One week from today is the wide release of Jurassic World, the highly-anticipated fourth installment in the dinosaur franchise that began with Steven Spielberg’s Jurassic Park. Early reviews indicate that Colin Trevorrow, World‘s director, has delivered a more worthy successor to the original film than Spielberg’s sequel The Lost World or Joe Johnston’s follow-up Jurassic Park III. If that isn’t enough in and of itself, we might root for World to actually be as good as Park rather than just “better than the crappy ones”.
Short of having actually seen Jurassic World yet (I’d be so biased if I had!), the premise is already more akin to the original tale than to the rehashed visits of the second and third films. We won’t speculate too hard about World, and it will certainly need more than a cool premise to survive sequelitis; still, it’s already obvious that the storytelling mentality is focused on a particular point in time that falls between creation and destruction, and the importance of that theme in the Jurassic franchise shouldn’t be brushed aside. In fact, it’s an significant storytelling element of many of Spielberg’s films, and many of Michael Crichton’s works as well.
Start with Raiders of the Lost Ark. We don’t start at the beginning in that film, really, but rather are thrown straight into Indy’s adventuresome existence. The plot is less “there is an Ark” and more “there is an Ark already being hunted by Nazis for use in destroying the world” — things are already well underway. The characters are all new to us, but when Indy encounters Belloq and Brody and Marion and Sallah it’s always someone he’s already familiar with. The scope of Raiders is so huge and hugely believable because we’re dropped again and again into a situation in media res, and we feel a past and a history that we don’t necessarily see. A ton of Spielberg movies operate here, in the space between something big that happened (like the creation of an all-powerful Ark) and something big that could happen (like the use of the Ark for evil).
Michael Crichton practiced this often as well. The Andromeda Strain starts with a village already decimated by a mysterious virus, and the implication is that the virus could spread to an even greater effect on the general populous. The entire story takes place between that initial catastrophe and a future catastrophe that promises to be much greater, and both of these bookends serve to heighten the drama of the story wedged in the middle.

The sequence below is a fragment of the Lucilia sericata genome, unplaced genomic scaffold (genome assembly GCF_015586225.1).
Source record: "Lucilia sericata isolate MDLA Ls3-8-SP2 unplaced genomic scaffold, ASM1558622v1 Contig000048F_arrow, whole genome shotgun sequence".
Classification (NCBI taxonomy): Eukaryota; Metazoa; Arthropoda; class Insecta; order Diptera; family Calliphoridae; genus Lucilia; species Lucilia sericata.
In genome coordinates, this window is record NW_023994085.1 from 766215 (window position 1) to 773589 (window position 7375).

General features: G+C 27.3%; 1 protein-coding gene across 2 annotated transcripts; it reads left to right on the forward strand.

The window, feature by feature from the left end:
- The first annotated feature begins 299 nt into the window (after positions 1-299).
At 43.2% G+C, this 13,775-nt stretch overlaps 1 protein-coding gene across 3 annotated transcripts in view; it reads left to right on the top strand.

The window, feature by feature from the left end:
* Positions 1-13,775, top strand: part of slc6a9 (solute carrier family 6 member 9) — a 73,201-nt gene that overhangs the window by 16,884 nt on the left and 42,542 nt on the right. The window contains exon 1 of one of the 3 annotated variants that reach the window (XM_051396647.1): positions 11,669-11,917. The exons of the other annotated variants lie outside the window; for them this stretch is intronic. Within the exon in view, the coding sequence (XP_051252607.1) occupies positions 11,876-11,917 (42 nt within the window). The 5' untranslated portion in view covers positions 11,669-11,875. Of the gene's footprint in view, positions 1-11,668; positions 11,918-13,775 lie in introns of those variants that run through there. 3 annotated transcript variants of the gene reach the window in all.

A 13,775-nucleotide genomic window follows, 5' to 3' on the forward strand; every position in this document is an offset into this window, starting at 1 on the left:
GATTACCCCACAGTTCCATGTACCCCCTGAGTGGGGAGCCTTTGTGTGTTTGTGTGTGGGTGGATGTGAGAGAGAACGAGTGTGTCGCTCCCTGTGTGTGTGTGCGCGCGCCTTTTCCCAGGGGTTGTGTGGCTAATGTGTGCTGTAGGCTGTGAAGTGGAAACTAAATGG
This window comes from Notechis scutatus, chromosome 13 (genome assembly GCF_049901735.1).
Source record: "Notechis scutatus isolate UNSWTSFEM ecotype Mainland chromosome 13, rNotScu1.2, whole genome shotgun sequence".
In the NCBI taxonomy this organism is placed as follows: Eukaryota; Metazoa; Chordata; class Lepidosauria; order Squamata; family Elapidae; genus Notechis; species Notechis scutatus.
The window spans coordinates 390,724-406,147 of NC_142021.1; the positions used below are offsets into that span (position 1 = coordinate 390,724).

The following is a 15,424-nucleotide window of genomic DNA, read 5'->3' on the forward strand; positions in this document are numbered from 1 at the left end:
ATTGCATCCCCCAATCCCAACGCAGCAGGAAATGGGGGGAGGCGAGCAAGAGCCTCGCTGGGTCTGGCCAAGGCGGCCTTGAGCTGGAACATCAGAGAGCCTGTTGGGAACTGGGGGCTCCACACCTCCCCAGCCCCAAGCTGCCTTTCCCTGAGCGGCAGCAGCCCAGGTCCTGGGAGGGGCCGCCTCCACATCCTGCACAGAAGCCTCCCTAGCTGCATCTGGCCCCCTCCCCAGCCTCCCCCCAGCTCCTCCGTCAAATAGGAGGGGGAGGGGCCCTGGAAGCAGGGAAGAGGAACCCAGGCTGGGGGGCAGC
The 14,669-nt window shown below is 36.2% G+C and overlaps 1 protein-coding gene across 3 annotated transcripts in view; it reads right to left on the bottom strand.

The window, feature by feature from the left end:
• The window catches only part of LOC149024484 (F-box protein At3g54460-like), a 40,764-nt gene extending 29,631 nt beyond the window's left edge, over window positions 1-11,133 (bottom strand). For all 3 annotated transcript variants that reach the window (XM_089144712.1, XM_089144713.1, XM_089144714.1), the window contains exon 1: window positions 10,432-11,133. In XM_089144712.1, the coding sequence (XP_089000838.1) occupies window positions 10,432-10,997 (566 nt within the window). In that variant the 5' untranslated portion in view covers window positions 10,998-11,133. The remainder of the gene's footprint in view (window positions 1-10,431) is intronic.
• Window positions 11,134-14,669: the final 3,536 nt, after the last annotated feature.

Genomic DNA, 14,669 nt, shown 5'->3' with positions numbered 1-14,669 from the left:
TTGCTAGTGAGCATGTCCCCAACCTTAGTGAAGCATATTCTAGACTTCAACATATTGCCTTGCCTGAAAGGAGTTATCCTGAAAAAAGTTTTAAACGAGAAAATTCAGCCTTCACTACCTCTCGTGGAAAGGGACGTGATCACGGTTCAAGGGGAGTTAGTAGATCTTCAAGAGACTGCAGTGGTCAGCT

An example of this in a non-Crichton, non-Spielberg (although fairly Spielbergian, anyway) film of late is Brad Bird’s Tomorrowland (yep: spoilers for Tomorrowland — sorry). There isn’t just a magical, wondrous utopia out there for the most ambitious and optimistic young minds to seek out — that’s not enough for a story. There is a utopia, but it’s been broken, eroded, compromised to such a degree that it might cease to exist someday very soon. The past and the future of Tomorrowland are both influential and dependent on the present, which is largely what makes the events of the present worth watching at all.
And Jurassic Park is one of the finest examples of this: a park so wondrous and eye-opening that it might be called “Tomorrowland” if “Yesterdayland” wasn’t more accurate; a vision accomplished almost to the point of perfection; and, ultimately, a shattering of that possibility so it might give way to another after the events of the film. Spielberg and Crichton give us the incredible detail of the work John Hammond and InGen have put in before any of our film protagonists even arrive on the island, from the driverless jeeps to the stocked shelves in the Jurassic Park gift shop to the grandiose fire-rimmed gates large enough to welcome hordes of tourists from every corner of the earth. There’s so much potential in all of this, and our mind might leap to what Jurassic Park might look like if it were open, if only because Jurassic Park makes it so easy to do so.
We never do, obviously, but that’s the most important part of the magic trick — the prestige is that whatever’s coming will either be pure perfection or pure destruction, but the wonder of it all is lost if we ever actually reach that point. “Creation is an act of sheer will,” says John Hammond, “…next time it will be flawless.” He’s talking about dinosaurs and biological evolution, but he might as well be talking about storytelling. Keeping the flawless conclusions out of reach makes Jurassic Park so enduring, makes it so easy to invest in the present of the film, makes that feeling of “wow, dinosaurs walking around is possible” a feeling that remains intact.
The premise of Jurassic World — that the park is now open, realizing Hammond’s vision once and for all — might then seem to undo everything that Park did right. It achieves the vision, attains the perfection that Hammond spoke of, and threatens to reveal that flawless thing. But again, that’s not enough for a story. World is set years after those gates opened during a time when the wonder has already ceased to be so wonderful. As scientists work to create a new dinosaur that will once again entice visitors to the island in the future, things still happen in the present. Hopefully, World will make us care about those things in the same way that Crichton and Spielberg made us care about the present of Jurassic Park.